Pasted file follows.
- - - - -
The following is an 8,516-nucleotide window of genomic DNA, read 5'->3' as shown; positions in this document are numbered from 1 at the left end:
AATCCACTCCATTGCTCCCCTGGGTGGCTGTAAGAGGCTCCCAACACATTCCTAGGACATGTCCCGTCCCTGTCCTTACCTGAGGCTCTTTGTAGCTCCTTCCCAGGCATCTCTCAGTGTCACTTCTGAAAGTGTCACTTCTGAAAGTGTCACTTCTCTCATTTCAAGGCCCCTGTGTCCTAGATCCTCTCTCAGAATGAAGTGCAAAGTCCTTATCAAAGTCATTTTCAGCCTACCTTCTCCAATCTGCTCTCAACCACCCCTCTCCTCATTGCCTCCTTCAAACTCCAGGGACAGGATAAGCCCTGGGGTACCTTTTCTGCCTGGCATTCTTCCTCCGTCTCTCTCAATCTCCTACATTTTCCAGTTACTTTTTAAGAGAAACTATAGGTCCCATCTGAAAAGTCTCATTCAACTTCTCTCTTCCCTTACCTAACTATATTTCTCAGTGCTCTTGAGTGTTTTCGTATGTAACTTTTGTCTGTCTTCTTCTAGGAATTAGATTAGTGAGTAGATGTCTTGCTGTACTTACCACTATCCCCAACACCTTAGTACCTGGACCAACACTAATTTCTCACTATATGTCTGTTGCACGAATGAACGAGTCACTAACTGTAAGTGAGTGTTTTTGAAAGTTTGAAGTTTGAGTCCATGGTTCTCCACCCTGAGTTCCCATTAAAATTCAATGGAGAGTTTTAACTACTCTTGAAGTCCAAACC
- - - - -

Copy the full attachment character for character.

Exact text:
The following is an 8,516-nucleotide window of genomic DNA, read 5'->3' as shown; positions in this document are numbered from 1 at the left end:
AATCCACTCCATTGCTCCCCTGGGTGGCTGTAAGAGGCTCCCAACACATTCCTAGGACATGTCCCGTCCCTGTCCTTACCTGAGGCTCTTTGTAGCTCCTTCCCAGGCATCTCTCAGTGTCACTTCTGAAAGTGTCACTTCTGAAAGTGTCACTTCTCTCATTTCAAGGCCCCTGTGTCCTAGATCCTCTCTCAGAATGAAGTGCAAAGTCCTTATCAAAGTCATTTTCAGCCTACCTTCTCCAATCTGCTCTCAACCACCCCTCTCCTCATTGCCTCCTTCAAACTCCAGGGACAGGATAAGCCCTGGGGTACCTTTTCTGCCTGGCATTCTTCCTCCGTCTCTCTCAATCTCCTACATTTTCCAGTTACTTTTTAAGAGAAACTATAGGTCCCATCTGAAAAGTCTCATTCAACTTCTCTCTTCCCTTACCTAACTATATTTCTCAGTGCTCTTGAGTGTTTTCGTATGTAACTTTTGTCTGTCTTCTTCTAGGAATTAGATTAGTGAGTAGATGTCTTGCTGTACTTACCACTATCCCCAACACCTTAGTACCTGGACCAACACTAATTTCTCACTATATGTCTGTTGCACGAATGAACGAGTCACTAACTGTAAGTGAGTGTTTTTGAAAGTTTGAAGTTTGAGTCCATGGTTCTCCACCCTGAGTTCCCATTAAAATTCAATGGAGAGTTTTAACTACTCTTGAAGTCCAAACC